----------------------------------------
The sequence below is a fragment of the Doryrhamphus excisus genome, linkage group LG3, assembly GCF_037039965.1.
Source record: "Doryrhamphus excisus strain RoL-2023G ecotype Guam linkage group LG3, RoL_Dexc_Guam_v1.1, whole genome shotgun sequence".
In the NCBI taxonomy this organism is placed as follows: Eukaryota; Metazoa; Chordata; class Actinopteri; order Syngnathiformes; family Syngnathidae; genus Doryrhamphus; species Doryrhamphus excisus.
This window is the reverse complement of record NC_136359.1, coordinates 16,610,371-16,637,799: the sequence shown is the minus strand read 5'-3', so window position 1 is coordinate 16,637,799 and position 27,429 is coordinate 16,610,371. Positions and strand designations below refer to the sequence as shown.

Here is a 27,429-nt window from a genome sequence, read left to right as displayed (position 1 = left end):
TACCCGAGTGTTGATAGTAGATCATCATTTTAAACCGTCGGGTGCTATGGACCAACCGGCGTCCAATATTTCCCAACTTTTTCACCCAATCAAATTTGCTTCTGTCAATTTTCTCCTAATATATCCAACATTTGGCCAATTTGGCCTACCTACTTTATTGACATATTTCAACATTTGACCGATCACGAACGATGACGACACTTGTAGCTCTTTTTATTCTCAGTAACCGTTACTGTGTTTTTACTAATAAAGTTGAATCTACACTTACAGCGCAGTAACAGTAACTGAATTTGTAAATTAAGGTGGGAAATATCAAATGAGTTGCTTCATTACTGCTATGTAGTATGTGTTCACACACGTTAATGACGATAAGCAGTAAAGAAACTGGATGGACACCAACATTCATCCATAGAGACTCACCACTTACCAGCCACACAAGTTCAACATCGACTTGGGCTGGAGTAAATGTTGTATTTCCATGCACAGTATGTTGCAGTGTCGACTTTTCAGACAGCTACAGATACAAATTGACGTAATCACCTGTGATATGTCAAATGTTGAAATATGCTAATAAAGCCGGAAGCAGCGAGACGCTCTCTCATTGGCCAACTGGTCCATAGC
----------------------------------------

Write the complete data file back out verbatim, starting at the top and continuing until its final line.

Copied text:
The sequence below is a fragment of the Doryrhamphus excisus genome, linkage group LG3, assembly GCF_037039965.1.
Source record: "Doryrhamphus excisus strain RoL-2023G ecotype Guam linkage group LG3, RoL_Dexc_Guam_v1.1, whole genome shotgun sequence".
In the NCBI taxonomy this organism is placed as follows: Eukaryota; Metazoa; Chordata; class Actinopteri; order Syngnathiformes; family Syngnathidae; genus Doryrhamphus; species Doryrhamphus excisus.
This window is the reverse complement of record NC_136359.1, coordinates 16,610,371-16,637,799: the sequence shown is the minus strand read 5'-3', so window position 1 is coordinate 16,637,799 and position 27,429 is coordinate 16,610,371. Positions and strand designations below refer to the sequence as shown.

Here is a 27,429-nt window from a genome sequence, read left to right as displayed (position 1 = left end):
TACCCGAGTGTTGATAGTAGATCATCATTTTAAACCGTCGGGTGCTATGGACCAACCGGCGTCCAATATTTCCCAACTTTTTCACCCAATCAAATTTGCTTCTGTCAATTTTCTCCTAATATATCCAACATTTGGCCAATTTGGCCTACCTACTTTATTGACATATTTCAACATTTGACCGATCACGAACGATGACGACACTTGTAGCTCTTTTTATTCTCAGTAACCGTTACTGTGTTTTTACTAATAAAGTTGAATCTACACTTACAGCGCAGTAACAGTAACTGAATTTGTAAATTAAGGTGGGAAATATCAAATGAGTTGCTTCATTACTGCTATGTAGTATGTGTTCACACACGTTAATGACGATAAGCAGTAAAGAAACTGGATGGACACCAACATTCATCCATAGAGACTCACCACTTACCAGCCACACAAGTTCAACATCGACTTGGGCTGGAGTAAATGTTGTATTTCCATGCACAGTATGTTGCAGTGTCGACTTTTCAGACAGCTACAGATACAAATTGACGTAATCACCTGTGATATGTCAAATGTTGAAATATGCTAATAAAGCCGGAAGCAGCGAGACGCTCTCTCATTGGCCAACTGGTCCATAGC